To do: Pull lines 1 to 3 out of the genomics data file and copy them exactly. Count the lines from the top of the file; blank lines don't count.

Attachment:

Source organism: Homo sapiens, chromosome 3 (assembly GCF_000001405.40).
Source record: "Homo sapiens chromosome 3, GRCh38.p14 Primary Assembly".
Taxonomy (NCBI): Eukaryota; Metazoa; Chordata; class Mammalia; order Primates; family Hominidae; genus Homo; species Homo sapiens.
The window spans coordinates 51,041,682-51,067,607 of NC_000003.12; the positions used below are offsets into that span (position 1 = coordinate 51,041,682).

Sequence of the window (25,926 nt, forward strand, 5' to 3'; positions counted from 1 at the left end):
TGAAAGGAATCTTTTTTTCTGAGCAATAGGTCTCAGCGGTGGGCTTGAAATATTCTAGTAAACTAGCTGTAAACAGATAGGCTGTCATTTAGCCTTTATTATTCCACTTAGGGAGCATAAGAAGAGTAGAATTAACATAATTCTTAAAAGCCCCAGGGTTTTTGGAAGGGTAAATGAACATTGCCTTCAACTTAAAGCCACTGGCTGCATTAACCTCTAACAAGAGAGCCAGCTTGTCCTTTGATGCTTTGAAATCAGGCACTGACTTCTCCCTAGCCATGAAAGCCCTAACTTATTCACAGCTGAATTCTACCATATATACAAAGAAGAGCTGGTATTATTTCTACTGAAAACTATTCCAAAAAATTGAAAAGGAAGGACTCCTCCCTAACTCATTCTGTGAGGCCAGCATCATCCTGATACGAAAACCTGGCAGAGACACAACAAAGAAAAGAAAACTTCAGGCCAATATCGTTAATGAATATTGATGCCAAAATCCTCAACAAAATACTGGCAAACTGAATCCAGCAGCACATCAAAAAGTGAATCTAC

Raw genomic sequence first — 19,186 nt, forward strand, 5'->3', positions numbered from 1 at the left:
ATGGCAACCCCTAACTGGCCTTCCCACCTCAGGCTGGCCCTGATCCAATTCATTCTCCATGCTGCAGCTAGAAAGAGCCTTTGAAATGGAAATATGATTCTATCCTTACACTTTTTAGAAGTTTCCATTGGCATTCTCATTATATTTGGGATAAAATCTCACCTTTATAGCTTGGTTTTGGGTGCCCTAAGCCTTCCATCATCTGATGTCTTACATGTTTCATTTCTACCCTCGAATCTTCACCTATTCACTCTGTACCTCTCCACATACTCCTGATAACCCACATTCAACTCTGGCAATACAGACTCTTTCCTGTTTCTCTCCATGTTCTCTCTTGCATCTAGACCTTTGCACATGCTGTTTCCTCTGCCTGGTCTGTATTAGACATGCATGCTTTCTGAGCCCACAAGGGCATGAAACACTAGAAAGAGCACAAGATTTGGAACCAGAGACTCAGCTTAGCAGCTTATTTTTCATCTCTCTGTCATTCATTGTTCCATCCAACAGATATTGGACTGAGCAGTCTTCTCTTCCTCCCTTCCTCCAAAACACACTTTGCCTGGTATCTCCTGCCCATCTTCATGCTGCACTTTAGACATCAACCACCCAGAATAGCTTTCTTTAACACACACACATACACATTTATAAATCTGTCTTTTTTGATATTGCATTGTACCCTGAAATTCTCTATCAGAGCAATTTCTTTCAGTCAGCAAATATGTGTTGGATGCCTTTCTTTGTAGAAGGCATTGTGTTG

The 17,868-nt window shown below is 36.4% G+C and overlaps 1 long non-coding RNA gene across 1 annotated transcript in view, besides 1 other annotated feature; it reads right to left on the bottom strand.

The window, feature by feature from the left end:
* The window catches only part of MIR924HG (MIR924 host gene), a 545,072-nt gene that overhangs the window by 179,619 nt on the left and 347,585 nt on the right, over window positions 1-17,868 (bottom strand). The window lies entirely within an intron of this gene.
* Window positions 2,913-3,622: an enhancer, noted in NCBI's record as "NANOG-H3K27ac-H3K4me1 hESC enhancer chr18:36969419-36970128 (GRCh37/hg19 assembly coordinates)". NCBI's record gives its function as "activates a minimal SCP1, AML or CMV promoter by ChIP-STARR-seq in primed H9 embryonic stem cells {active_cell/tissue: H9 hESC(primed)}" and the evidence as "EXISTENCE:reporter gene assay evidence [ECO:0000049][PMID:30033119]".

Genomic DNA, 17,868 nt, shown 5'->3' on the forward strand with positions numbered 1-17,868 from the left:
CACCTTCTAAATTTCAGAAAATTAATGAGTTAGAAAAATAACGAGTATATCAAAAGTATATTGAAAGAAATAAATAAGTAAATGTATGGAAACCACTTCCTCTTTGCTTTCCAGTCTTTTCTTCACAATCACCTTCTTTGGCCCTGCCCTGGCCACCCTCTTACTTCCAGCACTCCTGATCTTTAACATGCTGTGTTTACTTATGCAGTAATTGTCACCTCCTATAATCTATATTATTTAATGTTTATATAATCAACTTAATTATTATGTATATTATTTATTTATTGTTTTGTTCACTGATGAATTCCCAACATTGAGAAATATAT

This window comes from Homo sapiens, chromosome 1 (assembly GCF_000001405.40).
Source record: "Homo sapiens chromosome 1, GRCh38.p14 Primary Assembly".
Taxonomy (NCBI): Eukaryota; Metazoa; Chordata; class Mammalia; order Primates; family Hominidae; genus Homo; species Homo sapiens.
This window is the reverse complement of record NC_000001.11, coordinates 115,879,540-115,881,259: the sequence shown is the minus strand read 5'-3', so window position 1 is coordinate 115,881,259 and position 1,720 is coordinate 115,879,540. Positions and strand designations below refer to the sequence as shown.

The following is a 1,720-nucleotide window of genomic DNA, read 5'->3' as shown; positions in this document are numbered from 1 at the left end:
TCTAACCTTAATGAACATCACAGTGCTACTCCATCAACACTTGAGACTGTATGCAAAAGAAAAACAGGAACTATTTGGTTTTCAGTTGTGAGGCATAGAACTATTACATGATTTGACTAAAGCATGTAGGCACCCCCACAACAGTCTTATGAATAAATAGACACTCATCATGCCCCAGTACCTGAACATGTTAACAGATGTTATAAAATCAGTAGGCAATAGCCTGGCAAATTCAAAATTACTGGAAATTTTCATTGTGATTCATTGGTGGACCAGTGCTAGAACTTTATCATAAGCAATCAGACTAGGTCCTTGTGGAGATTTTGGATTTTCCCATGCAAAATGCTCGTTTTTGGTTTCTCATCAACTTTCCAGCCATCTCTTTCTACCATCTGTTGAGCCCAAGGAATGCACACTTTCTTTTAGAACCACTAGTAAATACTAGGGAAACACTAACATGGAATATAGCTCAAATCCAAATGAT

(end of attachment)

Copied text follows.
Source organism: Homo sapiens, chromosome 3 (assembly GCF_000001405.40).
Source record: "Homo sapiens chromosome 3, GRCh38.p14 Primary Assembly".
Taxonomy (NCBI): Eukaryota; Metazoa; Chordata; class Mammalia; order Primates; family Hominidae; genus Homo; species Homo sapiens.